Table of Contents

  • ORANSKIĬ, IOSIF MIKHAILOVICH

    Ivan Steblin-Kamensky

    It is difficult to name a field of Iranian studies which was not included in Oranskii's studies: history of Iranian studies, history of the teaching of Persian and other Iranian languages, the study of the languages themselves, the development of their grammatical structure, etymology, language contacts, dialectology, ethnology, etc.

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  • ORDUBĀD

    C. Edmund Bosworth

    a town on the north bank of the middle course of the Araxes (Aras) river of eastern Transcaucasia, former in Persian territory but now in the Republic of Azerbaijan.

  • ʿORFI ŠIRAZI

    Paul Losensky

    Persian poet of the latter half of the 16th century (b. Shiraz, 1555; d. Lahore, Aug. 1591).

  • ORIENTAL INSTITUTE OF THE UNIVERSITY OF CHICAGO

    Kamyar Abdi

    a major research center devoted to the study of the history, languages, and archeology of the ancient Near East, and Egypt.

  • ORMURI

    Cross-Reference

    Language spoken by the Ormur or the Baraki. See AFGHANISTAN vii. Parāči.

  • OROITES

    C. J. Brunner

    satrap of Lydia, Phrygia, and Ionia during the reigns of the Achaemenid kings Cyrus II and Cambyses.

  • ORONTES

    Rüdiger Schmitt

    Old Iranian name, attested only in Greek forms, carried by several personages of the Achaemenid period.

  • OŠNUYA

    C. Edmund Bosworth

    (now OŠNAVIYA), a small town of southwestern Azerbaijan, on the historic route from the Urmia basin toward the plains of northern Iraq.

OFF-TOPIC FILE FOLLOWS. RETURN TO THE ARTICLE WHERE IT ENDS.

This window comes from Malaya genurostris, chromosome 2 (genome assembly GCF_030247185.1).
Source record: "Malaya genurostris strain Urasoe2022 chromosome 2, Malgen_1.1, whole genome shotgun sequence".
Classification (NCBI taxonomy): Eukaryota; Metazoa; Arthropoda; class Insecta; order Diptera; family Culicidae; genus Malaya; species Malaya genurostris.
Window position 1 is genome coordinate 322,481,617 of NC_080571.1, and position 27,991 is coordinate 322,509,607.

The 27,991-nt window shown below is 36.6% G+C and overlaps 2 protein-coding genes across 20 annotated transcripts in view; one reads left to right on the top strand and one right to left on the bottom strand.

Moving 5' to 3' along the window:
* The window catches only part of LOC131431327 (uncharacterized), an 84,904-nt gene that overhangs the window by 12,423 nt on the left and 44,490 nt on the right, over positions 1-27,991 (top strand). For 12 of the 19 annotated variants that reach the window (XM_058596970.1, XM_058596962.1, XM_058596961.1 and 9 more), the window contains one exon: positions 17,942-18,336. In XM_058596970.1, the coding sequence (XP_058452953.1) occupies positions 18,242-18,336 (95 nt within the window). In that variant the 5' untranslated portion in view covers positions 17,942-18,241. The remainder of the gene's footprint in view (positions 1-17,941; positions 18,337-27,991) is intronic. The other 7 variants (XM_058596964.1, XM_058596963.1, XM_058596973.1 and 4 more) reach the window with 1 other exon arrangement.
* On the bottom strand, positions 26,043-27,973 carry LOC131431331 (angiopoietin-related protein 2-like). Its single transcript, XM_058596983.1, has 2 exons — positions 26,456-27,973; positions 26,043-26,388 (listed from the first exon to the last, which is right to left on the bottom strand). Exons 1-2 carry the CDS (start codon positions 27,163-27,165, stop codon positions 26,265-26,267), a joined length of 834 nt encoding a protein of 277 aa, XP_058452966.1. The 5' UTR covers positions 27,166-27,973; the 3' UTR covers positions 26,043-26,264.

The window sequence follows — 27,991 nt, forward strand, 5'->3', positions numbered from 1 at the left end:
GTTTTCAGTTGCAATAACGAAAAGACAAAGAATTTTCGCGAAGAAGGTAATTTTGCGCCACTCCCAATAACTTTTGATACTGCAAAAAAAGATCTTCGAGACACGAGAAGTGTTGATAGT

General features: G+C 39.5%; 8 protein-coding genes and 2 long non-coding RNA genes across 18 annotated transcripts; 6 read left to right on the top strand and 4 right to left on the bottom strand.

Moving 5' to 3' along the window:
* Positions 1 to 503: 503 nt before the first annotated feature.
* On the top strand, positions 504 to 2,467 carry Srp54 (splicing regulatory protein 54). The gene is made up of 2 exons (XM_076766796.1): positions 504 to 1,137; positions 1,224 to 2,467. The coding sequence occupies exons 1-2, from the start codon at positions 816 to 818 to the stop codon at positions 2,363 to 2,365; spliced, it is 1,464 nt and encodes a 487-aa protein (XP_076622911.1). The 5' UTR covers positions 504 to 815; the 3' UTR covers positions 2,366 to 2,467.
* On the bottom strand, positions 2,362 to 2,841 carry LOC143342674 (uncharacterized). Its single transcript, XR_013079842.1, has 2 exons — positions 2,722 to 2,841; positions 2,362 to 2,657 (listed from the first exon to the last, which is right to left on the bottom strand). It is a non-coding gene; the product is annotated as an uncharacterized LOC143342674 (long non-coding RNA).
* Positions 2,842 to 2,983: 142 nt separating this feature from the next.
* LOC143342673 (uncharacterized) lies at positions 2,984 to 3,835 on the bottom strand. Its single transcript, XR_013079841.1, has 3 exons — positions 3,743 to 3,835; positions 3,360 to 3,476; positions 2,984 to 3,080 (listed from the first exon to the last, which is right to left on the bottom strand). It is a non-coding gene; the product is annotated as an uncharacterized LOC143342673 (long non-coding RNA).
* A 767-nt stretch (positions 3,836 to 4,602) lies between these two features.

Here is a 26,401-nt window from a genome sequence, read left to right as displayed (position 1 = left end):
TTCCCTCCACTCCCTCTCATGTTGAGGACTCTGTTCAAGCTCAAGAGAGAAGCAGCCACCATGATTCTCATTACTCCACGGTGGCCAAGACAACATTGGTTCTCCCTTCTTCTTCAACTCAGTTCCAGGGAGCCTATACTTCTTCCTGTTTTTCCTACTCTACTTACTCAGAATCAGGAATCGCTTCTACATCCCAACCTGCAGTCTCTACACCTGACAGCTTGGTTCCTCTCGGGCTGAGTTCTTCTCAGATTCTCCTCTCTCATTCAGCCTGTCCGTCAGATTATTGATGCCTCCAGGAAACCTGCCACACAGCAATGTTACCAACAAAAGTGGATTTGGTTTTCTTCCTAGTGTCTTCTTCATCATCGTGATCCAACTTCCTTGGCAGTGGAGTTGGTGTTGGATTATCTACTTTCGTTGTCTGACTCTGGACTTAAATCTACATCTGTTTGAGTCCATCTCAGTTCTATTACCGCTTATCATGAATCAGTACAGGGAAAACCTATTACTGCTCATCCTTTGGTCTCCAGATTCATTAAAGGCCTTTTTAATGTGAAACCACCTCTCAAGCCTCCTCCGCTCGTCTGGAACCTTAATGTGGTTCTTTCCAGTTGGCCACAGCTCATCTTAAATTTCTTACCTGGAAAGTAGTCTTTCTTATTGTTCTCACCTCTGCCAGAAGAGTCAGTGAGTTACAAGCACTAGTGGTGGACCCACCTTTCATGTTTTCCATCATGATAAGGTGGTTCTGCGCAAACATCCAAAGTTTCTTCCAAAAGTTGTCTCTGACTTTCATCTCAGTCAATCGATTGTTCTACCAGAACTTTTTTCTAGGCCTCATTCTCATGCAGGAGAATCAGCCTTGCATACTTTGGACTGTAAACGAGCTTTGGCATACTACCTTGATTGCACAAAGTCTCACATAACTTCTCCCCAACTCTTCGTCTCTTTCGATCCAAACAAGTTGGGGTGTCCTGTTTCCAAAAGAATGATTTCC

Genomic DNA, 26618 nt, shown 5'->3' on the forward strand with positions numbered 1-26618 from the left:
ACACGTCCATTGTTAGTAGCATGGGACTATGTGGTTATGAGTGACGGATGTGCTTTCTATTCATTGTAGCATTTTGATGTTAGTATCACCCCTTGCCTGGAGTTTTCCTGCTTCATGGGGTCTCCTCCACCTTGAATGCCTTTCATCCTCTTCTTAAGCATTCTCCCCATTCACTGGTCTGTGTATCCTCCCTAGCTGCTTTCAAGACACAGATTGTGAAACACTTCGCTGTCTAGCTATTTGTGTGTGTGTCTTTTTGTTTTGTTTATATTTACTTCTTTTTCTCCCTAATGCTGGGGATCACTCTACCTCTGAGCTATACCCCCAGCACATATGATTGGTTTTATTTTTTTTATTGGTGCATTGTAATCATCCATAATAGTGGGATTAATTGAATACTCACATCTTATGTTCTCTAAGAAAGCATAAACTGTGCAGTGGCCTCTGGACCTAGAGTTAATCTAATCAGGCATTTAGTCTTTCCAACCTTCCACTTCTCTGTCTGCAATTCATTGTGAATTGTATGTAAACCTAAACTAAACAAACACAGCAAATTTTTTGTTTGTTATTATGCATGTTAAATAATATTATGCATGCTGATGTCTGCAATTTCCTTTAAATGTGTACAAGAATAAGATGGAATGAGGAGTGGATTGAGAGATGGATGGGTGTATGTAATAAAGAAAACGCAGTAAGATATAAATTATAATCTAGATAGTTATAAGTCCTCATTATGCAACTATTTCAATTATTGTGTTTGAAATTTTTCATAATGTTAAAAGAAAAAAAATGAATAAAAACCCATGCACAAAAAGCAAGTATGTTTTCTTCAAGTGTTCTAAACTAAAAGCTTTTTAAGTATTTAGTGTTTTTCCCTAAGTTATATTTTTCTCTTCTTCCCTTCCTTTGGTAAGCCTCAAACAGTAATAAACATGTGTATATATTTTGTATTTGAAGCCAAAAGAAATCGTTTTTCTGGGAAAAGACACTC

• OSRUŠANA

    C. Edmund Bosworth

    a district of medieval Islamic Transoxania lying to the east of Samarqand (q.v.) on the upper reaches of the Zarafšān river or Nahr-e Ṣogd.

  • OSSETIC LANGUAGE i. History and description

    Fridrik Thordarson

    According to the 1989 Soviet census, the latest available official source, Ossetic is spoken by about 500,000 people; of these, about 330,000 live in North Ossetia and 125,000 in Georgia. These figures should, however, be regarded with some caution as a large part of the Ossetic population is bilingual, also speaking Kabardian, Ingush, or Karachay-Balkar.

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  • OSSETIC LANGUAGE ii. Ossetic Loanwords in Hungarian

    J.T.L. Cheung

    One of the features of Ossetic is the number of lexical traces that show ancient contacts with many, often very diverse, ethnic groups.

  • OSTANES

    Morton Smith

    legendary mage in classical and medieval literature.

  • OSTOVĀ

    C. Edmund Bosworth

    rural district (rostāq) of northern Khorasan, considered in medieval Islamic times to be an administrative dependency of Nišāpur.

  • OTANES

    Rüdiger Schmitt

    Greek form (Otánēs) of the name OPers. Utāna(DB IV 83 u-t-a-n, rendered as Elam. Hu-ud-da-na, Bab. Ú-mi-it-ta-na-na-ʾ), which often is interpreted as “having good descendants”.

  • ʿOTBI

    C. E. Bosworth

    the family name of two viziers of the Samanids of Transoxiana and Khorasan.

  • ʿOTBI, ABU NAṢR MOḤAMMED

    Ali Anooshahr

    (ca. 961-1036 or 1040), secretary, courtier, and author of the Arabic al-Kitāb al-Yamini, an important dynastic history of the Ghaznavids.

  • OTRĀR

    C. E. Bosworth

    medieval town of Transoxania, in a rural district (rostāq) of the middle Jaxartes River (Syr Darya), apparently known in early Islamic times as Fārāb/Pārāb/Bārāb.

  • OTTOMAN-PERSIAN RELATIONS i. UNDER SULTAN SELIM I AND SHAH ESMĀʿIL I

    Osman G. Özgüdenli

     The dynamics of Ottoman-Safavid relations during these almost contemporaneous reigns (1512-20 and 1501-24, respectively) are closely connected with the general socio-political and socio-religious conditions in Anatolia, Persia, and the border regions between the two empires since the second half of the 15th century.

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  • OTTOMAN-PERSIAN RELATIONS ii. AFSHARID AND ZAND PERIODS

    Ernest Tucker

     At the beginning of the eighteenth century, Ottoman conflicts with European powers overshadowed relations with the Safavids.

  • OUPHARIZES

    R. N. Frye

    (Greek name or appellative Wahriz), general of cavalry in the time of Ḵosrow I.